So, what should you do if you’ve reached mid-life and realise you don’t have enough saved to hit your retirement target? The answer depends partly on your age and other circumstances.
If you’re 40, and you have an existing pot of £100,000, you could up your pension contributions to £500 per month until you’re 65 and have £646,000 in your pension pot by the time you retire. That’s based on investment growth of 5% per year.
If you’re 50 or 60, then it’s a bit harder. A 50-year-old with an existing pot of £100,000 could expect to retire at 65 with a £345,000 pot if they contribute £500 per month and achieve 5% growth.
Meanwhile, a 60-year-old with a £100,000 pot will only achieve £162,000 if they contribute £500 per month for the last five years up till 65 years old. They might also need to consider working for longer, or reassessing their income needs and retirement living costs.
Annuity versus income drawdown
You may be able to squeeze out a slightly higher income if you opt for income drawdown rather than taking an annuity.
If instead you bought an escalating annuity £590,000 give you an income of around £21,600. That’s based on buying an annuity that grows 3%, with a no guarantee but a 50% joint survivor benefit. This figure is slightly lower than the PLSA calculations because it's based on different assumptions and the latest annuity figures from sharingpensions. Whether you opt for a level or escalating annuity, a guarantee or joint survivor benefits makes a big difference to the amount you'll receive.
Of course, the exact annuity figure also depends on your health, age and other circumstances. You could also opt for an annuity with a five-year guarantee if you prefer, but this will leave you with a slightly smaller income.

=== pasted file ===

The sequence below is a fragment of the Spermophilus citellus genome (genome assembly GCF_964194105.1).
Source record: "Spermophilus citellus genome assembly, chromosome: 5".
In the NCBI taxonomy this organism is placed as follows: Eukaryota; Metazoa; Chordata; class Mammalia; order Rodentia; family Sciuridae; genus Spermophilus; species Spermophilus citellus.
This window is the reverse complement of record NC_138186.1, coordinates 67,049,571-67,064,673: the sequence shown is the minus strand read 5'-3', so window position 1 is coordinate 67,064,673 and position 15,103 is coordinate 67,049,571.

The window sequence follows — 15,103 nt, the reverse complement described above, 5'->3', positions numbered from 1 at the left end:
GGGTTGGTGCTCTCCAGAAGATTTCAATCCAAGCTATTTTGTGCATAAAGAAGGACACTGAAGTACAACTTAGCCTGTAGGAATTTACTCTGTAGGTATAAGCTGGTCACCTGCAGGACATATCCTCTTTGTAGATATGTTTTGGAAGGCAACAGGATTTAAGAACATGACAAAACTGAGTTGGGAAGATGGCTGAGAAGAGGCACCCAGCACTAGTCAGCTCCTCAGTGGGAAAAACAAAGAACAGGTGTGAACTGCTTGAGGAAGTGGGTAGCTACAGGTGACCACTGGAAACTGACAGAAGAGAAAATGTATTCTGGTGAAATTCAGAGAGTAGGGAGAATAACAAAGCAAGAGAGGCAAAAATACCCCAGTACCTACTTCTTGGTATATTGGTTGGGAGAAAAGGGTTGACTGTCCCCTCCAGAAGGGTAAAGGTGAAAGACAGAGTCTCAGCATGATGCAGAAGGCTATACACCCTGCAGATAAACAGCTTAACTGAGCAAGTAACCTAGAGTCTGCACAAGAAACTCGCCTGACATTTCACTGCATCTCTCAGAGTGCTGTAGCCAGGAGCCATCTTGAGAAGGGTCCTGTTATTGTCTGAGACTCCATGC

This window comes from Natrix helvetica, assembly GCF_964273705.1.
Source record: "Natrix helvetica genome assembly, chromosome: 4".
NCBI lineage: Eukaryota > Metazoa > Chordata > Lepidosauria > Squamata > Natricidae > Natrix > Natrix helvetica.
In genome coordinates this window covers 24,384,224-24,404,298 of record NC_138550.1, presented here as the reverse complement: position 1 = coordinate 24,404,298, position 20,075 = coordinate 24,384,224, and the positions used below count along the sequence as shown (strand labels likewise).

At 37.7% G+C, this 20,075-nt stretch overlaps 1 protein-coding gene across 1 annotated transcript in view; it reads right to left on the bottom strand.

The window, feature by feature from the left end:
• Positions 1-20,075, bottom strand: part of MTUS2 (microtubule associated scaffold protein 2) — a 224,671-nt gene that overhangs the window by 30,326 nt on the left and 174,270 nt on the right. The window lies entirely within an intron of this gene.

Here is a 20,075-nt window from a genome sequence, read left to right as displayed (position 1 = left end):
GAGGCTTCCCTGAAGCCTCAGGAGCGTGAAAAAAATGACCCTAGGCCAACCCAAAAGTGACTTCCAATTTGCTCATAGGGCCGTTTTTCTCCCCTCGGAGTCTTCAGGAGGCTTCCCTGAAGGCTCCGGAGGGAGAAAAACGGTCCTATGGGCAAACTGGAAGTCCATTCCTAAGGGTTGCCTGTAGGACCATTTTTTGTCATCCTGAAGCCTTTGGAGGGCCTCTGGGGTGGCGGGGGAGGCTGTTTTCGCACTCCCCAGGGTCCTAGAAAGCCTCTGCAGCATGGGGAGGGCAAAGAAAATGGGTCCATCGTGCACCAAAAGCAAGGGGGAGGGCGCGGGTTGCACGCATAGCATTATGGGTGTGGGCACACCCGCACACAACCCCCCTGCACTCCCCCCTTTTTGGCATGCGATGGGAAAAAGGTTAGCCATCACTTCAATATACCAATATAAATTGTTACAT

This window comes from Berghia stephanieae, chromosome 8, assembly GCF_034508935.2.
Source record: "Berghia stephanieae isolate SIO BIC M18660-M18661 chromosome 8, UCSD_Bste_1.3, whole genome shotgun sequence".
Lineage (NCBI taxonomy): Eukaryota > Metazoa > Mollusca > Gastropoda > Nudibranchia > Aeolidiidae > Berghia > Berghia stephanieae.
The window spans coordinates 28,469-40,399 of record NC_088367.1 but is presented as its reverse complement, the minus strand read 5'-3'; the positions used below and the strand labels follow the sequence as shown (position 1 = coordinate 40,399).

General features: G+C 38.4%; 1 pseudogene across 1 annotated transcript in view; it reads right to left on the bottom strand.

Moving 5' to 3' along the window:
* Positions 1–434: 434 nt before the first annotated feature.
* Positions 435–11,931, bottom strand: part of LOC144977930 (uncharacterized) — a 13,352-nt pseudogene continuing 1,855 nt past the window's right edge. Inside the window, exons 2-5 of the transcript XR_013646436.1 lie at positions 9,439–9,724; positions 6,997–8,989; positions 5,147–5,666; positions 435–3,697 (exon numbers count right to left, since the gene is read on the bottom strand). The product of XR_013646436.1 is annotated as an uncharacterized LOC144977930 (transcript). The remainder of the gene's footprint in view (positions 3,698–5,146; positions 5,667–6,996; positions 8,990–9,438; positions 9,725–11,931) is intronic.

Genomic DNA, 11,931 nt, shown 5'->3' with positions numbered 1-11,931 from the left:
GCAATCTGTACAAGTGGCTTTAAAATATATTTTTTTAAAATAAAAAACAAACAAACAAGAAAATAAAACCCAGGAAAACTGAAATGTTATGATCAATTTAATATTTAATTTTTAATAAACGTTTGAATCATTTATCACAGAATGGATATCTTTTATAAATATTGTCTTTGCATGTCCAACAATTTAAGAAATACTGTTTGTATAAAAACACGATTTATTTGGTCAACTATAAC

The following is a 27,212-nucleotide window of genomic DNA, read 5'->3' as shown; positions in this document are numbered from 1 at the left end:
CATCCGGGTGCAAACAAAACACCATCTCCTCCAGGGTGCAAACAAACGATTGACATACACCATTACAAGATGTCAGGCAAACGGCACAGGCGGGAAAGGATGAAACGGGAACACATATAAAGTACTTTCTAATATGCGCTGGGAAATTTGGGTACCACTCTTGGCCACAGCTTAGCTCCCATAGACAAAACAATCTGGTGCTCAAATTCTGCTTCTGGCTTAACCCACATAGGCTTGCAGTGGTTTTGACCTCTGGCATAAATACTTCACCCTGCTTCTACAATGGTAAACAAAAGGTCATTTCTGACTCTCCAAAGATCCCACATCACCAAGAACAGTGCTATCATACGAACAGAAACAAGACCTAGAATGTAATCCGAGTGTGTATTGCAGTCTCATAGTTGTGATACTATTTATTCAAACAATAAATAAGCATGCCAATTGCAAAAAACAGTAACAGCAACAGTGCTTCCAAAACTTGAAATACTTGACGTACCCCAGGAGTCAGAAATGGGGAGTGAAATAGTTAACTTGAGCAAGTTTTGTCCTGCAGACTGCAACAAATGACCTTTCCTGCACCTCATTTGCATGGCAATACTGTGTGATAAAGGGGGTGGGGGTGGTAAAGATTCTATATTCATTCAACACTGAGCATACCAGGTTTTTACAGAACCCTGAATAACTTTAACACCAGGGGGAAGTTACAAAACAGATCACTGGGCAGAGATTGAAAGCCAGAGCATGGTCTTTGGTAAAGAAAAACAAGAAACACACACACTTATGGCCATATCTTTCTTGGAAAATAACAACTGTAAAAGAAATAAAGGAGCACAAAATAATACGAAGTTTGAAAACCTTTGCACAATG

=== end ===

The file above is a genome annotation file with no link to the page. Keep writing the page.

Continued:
In contrast, opting for income drawdown could give you a slightly higher income of around £23,600. That’s based on drawing down income of 4% per year from your pension pot. You’d be exposed to risk from the stock market, and you could end up with a smaller pot or even running out of money if the stock market performs badly or you withdraw too much. On the other hand, you’ll have more flexibility and could end up with great investment growth if the stock market performs well. You’ll also have money to pass on if you don’t use up all your pension pot.
If you opt for the income drawdown option, it makes sense to keep your finances, stock market performance and investment growth under review throughout retirement. Withdrawing too much from your pension pot could leave you having to survive on a much smaller pension in the future.
If you are approaching retirement, then it’s a good idea to take advice from an independent financial adviser who will be able to review all your circumstances and work out the best course of action for you.